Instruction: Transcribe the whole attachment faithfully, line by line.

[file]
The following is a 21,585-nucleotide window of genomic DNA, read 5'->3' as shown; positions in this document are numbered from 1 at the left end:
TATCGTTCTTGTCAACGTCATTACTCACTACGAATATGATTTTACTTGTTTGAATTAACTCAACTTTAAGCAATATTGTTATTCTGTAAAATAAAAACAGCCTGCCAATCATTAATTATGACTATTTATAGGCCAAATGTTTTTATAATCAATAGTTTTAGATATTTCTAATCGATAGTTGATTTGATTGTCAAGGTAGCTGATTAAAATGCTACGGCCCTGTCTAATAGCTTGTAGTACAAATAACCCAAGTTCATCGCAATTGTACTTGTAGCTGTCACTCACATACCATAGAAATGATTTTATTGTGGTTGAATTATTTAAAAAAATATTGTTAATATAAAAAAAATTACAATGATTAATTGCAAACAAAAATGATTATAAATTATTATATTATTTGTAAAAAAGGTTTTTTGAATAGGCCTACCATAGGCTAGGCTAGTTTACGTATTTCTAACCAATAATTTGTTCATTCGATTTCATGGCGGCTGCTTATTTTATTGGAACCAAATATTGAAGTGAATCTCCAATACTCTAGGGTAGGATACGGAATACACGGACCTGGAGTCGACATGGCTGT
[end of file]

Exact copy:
The following is a 21,585-nucleotide window of genomic DNA, read 5'->3' as shown; positions in this document are numbered from 1 at the left end:
TATCGTTCTTGTCAACGTCATTACTCACTACGAATATGATTTTACTTGTTTGAATTAACTCAACTTTAAGCAATATTGTTATTCTGTAAAATAAAAACAGCCTGCCAATCATTAATTATGACTATTTATAGGCCAAATGTTTTTATAATCAATAGTTTTAGATATTTCTAATCGATAGTTGATTTGATTGTCAAGGTAGCTGATTAAAATGCTACGGCCCTGTCTAATAGCTTGTAGTACAAATAACCCAAGTTCATCGCAATTGTACTTGTAGCTGTCACTCACATACCATAGAAATGATTTTATTGTGGTTGAATTATTTAAAAAAATATTGTTAATATAAAAAAAATTACAATGATTAATTGCAAACAAAAATGATTATAAATTATTATATTATTTGTAAAAAAGGTTTTTTGAATAGGCCTACCATAGGCTAGGCTAGTTTACGTATTTCTAACCAATAATTTGTTCATTCGATTTCATGGCGGCTGCTTATTTTATTGGAACCAAATATTGAAGTGAATCTCCAATACTCTAGGGTAGGATACGGAATACACGGACCTGGAGTCGACATGGCTGT